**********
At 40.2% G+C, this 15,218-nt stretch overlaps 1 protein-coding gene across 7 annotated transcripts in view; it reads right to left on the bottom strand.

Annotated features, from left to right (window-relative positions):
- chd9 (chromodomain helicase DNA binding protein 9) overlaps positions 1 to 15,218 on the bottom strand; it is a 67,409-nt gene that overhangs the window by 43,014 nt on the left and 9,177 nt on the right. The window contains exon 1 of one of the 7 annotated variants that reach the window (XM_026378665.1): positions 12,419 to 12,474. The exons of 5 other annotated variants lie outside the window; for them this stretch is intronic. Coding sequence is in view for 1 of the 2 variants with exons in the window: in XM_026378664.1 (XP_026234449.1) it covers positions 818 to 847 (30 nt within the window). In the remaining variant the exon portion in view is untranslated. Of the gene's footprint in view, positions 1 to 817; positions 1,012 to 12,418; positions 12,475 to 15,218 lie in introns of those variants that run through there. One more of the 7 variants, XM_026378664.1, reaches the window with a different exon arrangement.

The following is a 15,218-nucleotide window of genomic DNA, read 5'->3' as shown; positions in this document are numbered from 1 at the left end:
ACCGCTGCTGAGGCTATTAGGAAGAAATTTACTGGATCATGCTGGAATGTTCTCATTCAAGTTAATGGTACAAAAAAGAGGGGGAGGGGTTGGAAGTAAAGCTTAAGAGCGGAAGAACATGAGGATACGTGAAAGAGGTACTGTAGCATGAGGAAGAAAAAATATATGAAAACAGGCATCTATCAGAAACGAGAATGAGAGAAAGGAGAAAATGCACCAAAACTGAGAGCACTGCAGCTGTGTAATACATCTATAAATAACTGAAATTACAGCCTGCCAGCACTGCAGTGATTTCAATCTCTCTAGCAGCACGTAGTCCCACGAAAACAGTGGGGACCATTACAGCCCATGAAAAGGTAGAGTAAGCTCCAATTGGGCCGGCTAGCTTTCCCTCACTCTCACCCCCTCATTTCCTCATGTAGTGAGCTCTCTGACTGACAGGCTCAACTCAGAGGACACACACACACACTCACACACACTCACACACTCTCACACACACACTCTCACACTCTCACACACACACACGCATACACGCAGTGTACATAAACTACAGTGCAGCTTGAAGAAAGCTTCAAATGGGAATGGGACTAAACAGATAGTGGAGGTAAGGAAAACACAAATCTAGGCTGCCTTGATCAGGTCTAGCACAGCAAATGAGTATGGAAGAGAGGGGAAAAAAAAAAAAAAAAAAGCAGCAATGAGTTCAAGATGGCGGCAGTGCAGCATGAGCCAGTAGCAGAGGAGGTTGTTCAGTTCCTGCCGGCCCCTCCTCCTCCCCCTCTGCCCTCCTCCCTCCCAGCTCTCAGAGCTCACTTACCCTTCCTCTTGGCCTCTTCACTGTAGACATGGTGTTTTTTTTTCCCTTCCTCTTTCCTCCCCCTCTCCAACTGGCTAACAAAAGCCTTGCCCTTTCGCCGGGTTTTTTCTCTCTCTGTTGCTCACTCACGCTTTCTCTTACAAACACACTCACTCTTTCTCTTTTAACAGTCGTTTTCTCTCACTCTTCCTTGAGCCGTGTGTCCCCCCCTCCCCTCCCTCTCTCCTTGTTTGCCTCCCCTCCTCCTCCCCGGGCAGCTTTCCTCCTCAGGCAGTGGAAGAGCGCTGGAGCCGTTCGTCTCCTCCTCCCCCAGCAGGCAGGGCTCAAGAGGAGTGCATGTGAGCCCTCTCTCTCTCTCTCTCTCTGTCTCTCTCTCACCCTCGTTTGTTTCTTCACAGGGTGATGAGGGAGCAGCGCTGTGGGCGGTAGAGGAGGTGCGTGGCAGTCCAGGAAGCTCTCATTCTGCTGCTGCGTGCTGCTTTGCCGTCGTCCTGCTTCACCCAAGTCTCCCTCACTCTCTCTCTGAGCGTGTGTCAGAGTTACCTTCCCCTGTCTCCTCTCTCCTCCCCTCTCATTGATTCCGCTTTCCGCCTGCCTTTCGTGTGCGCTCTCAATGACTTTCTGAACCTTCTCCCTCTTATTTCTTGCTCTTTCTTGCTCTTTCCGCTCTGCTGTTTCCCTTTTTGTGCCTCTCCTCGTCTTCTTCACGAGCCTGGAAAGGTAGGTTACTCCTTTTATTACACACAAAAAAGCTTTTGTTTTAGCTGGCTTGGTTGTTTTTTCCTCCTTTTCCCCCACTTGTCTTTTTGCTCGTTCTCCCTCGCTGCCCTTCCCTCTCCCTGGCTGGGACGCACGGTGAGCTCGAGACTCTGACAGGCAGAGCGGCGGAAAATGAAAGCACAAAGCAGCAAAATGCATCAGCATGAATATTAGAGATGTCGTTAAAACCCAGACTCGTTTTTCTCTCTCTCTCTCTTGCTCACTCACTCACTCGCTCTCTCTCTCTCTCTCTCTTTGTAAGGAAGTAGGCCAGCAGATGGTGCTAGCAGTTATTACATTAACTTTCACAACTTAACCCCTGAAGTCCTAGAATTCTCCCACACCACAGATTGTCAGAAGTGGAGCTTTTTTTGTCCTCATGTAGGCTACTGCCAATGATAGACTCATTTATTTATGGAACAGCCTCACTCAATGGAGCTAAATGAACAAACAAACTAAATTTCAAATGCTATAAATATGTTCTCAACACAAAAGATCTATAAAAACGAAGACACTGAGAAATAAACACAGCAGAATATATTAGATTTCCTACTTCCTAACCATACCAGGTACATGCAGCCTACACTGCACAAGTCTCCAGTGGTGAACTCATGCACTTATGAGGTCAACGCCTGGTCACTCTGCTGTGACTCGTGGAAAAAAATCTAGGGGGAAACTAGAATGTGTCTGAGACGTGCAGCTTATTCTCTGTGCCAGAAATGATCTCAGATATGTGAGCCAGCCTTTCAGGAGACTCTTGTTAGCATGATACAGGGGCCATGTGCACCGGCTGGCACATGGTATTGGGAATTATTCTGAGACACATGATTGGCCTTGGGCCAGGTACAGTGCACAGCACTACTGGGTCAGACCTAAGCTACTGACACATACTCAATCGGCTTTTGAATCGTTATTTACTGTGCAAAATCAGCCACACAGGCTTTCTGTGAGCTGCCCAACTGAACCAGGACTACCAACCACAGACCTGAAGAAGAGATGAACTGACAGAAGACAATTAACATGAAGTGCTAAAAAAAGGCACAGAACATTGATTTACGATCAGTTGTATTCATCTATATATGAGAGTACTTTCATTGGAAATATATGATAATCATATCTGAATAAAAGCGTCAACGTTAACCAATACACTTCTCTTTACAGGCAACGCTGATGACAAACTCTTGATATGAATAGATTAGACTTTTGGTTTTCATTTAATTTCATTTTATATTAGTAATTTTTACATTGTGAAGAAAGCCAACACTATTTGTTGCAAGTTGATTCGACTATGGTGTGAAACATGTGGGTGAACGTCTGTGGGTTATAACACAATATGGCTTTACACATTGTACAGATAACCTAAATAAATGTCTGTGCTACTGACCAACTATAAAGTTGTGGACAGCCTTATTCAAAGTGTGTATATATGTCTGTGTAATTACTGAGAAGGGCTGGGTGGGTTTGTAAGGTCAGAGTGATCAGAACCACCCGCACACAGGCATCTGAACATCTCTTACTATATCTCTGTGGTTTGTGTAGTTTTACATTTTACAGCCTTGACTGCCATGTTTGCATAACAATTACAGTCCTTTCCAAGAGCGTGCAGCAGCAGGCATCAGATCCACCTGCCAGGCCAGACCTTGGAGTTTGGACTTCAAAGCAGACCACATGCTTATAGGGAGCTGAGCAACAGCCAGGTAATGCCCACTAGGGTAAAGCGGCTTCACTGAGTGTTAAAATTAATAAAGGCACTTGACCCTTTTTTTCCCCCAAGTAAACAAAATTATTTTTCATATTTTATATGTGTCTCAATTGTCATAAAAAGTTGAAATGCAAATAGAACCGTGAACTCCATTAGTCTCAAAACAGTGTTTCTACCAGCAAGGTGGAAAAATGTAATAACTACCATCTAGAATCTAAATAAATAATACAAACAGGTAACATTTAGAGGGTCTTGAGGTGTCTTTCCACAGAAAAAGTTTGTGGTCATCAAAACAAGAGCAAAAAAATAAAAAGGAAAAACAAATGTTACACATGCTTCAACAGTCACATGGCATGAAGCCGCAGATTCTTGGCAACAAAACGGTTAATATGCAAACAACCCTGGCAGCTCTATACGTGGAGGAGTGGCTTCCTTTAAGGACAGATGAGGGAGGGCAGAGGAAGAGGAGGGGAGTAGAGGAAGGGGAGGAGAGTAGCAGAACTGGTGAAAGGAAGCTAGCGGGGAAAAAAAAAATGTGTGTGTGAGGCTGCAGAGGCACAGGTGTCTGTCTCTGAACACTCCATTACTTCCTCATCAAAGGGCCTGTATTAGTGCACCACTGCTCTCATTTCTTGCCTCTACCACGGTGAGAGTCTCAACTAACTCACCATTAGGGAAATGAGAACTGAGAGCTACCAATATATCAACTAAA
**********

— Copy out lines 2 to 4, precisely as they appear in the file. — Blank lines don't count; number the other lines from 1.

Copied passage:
Annotated features, from left to right (window-relative positions):
- chd9 (chromodomain helicase DNA binding protein 9) overlaps positions 1 to 15,218 on the bottom strand; it is a 67,409-nt gene that overhangs the window by 43,014 nt on the left and 9,177 nt on the right. The window contains exon 1 of one of the 7 annotated variants that reach the window (XM_026378665.1): positions 12,419 to 12,474. The exons of 5 other annotated variants lie outside the window; for them this stretch is intronic. Coding sequence is in view for 1 of the 2 variants with exons in the window: in XM_026378664.1 (XP_026234449.1) it covers positions 818 to 847 (30 nt within the window). In the remaining variant the exon portion in view is untranslated. Of the gene's footprint in view, positions 1 to 817; positions 1,012 to 12,418; positions 12,475 to 15,218 lie in introns of those variants that run through there. One more of the 7 variants, XM_026378664.1, reaches the window with a different exon arrangement.

The following is a 15,218-nucleotide window of genomic DNA, read 5'->3' as shown; positions in this document are numbered from 1 at the left end: